“Elevator Game” sounds interesting on paper, and its poster is cool too. The rules of the game underlying the plot sound random, but that’s how it is with internet urban legends. The assumption is that we don’t have to understand the starting point of the film’s plot to enjoy it. In “Talk To Me,” for example, the lack of explanation of the background story didn’t hurt the final result. Here, it’s different. Although the opening scene is solid, the film loses momentum and enters the world of horror clichés. This problem has already happened in other movies based on Internet urban legends, such as the terrible “Slenderman” or the equally disappointing “Grimcutty” about an Internet meme gone out of control.
The scare scenes of “Elevator Game” are anything but original: only a few of them work or at least fall into the “so bad or predictable it’s fun” category. The bigger problem, in our opinion, is that they fail to build an atmosphere of tension in the rather long elevator scenes, so that in large part of the film, we get people going up and down the elevator without a sense of fear, and some routine horror scenes afterward. The origin story of “The Woman on the Fifth Floor” is not convincing or related to anything, and neither are the characters’ revelations: for example, an unexplained section with the “Elevator Song.”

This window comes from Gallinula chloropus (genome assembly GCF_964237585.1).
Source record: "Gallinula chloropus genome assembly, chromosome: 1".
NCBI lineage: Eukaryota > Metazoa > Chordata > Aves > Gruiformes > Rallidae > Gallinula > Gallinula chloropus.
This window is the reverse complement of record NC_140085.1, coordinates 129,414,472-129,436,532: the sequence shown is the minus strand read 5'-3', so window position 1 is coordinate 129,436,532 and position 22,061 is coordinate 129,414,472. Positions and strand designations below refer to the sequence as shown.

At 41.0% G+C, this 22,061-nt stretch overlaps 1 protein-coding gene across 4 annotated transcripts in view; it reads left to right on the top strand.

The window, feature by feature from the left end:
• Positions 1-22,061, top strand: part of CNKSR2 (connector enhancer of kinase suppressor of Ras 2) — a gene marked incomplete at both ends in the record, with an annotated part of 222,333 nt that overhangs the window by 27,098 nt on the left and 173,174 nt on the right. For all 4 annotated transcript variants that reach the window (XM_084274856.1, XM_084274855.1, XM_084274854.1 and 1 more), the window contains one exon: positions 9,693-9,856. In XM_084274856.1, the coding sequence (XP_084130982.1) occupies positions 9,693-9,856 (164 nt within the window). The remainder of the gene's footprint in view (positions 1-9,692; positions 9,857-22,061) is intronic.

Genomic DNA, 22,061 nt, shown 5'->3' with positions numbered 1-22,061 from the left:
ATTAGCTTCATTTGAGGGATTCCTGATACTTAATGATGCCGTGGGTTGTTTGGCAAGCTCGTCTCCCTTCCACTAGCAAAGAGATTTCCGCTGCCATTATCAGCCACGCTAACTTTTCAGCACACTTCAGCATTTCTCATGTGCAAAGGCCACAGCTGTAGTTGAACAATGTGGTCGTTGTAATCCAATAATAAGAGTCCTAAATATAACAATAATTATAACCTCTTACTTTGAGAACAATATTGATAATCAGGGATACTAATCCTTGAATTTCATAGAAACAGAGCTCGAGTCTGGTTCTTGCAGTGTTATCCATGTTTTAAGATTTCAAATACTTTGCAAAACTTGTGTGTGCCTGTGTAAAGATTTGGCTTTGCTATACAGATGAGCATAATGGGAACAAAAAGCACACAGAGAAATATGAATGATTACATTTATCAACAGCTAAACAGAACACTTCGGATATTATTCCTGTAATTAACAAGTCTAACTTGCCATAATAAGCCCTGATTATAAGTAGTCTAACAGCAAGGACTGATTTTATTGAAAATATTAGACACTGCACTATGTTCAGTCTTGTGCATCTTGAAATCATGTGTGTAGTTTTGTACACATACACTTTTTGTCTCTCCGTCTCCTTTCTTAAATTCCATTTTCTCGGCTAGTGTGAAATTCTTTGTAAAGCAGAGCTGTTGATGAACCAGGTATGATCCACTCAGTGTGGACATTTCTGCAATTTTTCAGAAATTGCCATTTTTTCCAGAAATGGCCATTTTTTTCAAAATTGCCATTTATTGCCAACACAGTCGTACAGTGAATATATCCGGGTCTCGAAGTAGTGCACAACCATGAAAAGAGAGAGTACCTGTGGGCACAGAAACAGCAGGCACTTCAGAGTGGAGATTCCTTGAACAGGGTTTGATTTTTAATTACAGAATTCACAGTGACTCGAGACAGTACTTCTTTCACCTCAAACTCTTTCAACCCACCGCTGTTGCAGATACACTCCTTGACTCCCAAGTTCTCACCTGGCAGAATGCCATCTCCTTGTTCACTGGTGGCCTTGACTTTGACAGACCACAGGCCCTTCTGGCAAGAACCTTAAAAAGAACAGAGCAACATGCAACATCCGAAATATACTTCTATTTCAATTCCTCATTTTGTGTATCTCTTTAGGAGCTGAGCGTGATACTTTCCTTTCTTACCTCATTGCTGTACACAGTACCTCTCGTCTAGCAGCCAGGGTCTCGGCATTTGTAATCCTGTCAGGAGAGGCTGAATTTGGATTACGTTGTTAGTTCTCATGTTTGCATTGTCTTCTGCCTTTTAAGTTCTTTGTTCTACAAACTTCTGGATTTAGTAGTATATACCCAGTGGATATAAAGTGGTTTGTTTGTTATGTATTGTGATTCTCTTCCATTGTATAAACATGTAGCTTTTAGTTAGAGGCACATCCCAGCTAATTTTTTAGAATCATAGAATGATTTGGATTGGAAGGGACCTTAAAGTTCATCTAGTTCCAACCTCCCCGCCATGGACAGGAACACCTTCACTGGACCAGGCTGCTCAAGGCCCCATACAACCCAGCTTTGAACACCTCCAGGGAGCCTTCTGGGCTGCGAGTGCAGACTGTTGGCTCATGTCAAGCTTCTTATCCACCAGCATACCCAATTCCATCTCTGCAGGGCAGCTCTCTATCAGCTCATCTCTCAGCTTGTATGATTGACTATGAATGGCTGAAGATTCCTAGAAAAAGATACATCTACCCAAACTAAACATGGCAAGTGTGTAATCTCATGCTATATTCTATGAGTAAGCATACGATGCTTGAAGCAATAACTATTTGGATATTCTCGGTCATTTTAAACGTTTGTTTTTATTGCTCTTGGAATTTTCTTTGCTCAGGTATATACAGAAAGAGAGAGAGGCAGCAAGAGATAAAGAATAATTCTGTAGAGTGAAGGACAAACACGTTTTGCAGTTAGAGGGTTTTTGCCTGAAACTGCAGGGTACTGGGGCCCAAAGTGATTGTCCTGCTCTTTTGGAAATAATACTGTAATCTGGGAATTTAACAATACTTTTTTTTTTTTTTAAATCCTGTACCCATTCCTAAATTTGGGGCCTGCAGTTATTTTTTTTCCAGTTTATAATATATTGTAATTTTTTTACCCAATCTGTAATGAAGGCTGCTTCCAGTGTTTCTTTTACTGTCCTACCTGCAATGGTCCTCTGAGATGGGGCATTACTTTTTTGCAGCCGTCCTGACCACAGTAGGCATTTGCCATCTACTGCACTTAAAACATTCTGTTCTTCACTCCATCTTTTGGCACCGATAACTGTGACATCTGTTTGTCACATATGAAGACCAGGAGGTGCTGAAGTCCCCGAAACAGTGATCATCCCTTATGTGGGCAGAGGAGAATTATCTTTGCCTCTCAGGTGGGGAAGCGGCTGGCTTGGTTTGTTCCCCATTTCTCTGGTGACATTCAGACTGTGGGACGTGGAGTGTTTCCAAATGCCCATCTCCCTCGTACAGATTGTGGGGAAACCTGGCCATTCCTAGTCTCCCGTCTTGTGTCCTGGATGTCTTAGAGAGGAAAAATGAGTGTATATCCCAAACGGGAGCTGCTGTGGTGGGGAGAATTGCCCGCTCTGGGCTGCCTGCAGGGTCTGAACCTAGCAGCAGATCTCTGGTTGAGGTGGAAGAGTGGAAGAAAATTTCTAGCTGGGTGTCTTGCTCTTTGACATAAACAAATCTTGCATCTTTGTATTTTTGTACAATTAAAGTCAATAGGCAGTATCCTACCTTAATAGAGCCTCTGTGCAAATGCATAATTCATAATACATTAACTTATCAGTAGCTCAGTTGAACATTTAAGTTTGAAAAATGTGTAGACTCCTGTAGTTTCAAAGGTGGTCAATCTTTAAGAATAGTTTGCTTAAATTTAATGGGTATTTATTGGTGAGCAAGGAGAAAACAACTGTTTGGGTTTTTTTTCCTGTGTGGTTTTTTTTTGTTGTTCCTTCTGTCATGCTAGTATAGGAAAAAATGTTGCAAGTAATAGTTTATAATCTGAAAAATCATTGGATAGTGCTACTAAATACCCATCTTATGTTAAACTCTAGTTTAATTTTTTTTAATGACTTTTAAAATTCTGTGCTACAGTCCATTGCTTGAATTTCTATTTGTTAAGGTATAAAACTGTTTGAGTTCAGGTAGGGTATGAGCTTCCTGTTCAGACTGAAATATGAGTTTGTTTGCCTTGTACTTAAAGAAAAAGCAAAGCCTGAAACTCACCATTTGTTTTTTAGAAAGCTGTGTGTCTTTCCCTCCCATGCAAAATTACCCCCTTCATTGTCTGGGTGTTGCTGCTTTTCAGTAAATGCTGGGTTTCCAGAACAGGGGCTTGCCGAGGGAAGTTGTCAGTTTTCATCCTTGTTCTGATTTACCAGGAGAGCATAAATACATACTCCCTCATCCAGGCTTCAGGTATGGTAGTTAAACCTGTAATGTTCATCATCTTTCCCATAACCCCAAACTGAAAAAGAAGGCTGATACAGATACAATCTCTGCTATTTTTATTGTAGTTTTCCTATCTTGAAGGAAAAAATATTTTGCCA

Reviews of “Elevator Game” are almost overwhelmingly negative, with a score of 4.2 out of 10 on IMDB, or only 33% positive reviews on Rotten Tomatoes. We saw it too, and as we said, we didn’t like it. Among the main problems in this movie are the horrible acting of a large part of the actors (why do YouTubers’ characters always have to be annoying? So that there will be negative talkbacks that will bring traffic?), the childish dialogues, but mainly the fact that the movie is quite dull and just not exciting or scary. I’m not sure that “The Elevator Game” is such a disaster, but it is probably one of the least good on this list of horror movies about elevators.